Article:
“Students who have an interest in biology or natural science in general and who also enjoy problem-solving and computer programming, should definitely consider computational biology as a major option,” he said.

The major also incorporates a new computer science course titled Introduction to Computing for Scientists, which trains students in Python, a programming language.

New programs for working professionals

  • The School of Education launched an online certificate in Science, Technology, Engineering, Arts and Mathematics (STEAM) Education. The 12-credit online program helps K-12 teaching practitioners understand how to develop STEAM programming at their own institutions. In addition, the school offers a standalone continuing education course that professionals can take without committing to the 12-credit certificate program. Professionals who enroll in the continuing education course will then have the option to continue into the STEAM Education Certificate program.

  • The School of Law now offers a graduate certificate program, Human Resources Law Online. A fit for working professionals in human resources, law and business administration, the program will prepare graduates to take on more advanced human resources roles. Graduates will be eligible to sit for industry-based certification exams offered by the Society for Human Resource Management and the HR Certification Institute.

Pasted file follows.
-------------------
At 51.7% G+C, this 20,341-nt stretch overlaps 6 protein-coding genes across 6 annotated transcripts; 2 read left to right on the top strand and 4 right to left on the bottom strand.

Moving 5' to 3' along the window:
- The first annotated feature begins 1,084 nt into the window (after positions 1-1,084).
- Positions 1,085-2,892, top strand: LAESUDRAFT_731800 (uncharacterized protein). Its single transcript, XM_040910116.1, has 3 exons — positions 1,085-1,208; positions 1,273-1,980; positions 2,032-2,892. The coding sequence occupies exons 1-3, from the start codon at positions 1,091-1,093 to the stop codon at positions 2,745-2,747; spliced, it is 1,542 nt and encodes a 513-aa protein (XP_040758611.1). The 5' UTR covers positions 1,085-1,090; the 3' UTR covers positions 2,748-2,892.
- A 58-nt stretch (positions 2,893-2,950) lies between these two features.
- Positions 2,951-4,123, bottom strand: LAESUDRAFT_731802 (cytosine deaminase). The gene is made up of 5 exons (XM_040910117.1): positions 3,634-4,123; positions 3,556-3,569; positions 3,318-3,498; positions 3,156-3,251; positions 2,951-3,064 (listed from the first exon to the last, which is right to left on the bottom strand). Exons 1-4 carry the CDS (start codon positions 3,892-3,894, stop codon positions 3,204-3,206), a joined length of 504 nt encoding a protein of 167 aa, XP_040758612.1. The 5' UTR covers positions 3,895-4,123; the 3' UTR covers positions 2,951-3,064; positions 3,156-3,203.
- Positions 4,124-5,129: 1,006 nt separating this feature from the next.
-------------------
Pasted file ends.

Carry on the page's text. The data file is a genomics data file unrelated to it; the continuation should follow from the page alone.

• The School of Computing and Information launched its Professional Institute with two leading-edge programs in cybersecurity. Through a blend of in-person and online courses from SCI, the Graduate School of Public and International Affairs and the School of Law, the 15-credit Graduate Certificate in Cybersecurity, Policy and Law provides students with the skills to tackle the legal and public policy issues of cyber threats in today’s world. Additionally, the nondegree Professional Education credential in cybersecurity provides critical skills to meet the demands of the market.

  • Set to launch in January, the School of Health and Rehabilitation Sciences will offer an online Master of Science in Health Informatics to train professionals to use data to improve the quality of care. In collaboration with Noodle Partners, a company that helps universities build online and hybrid programs, the program aims to connect technology, health care and business while transforming data into decisions.

Synergy in Swanson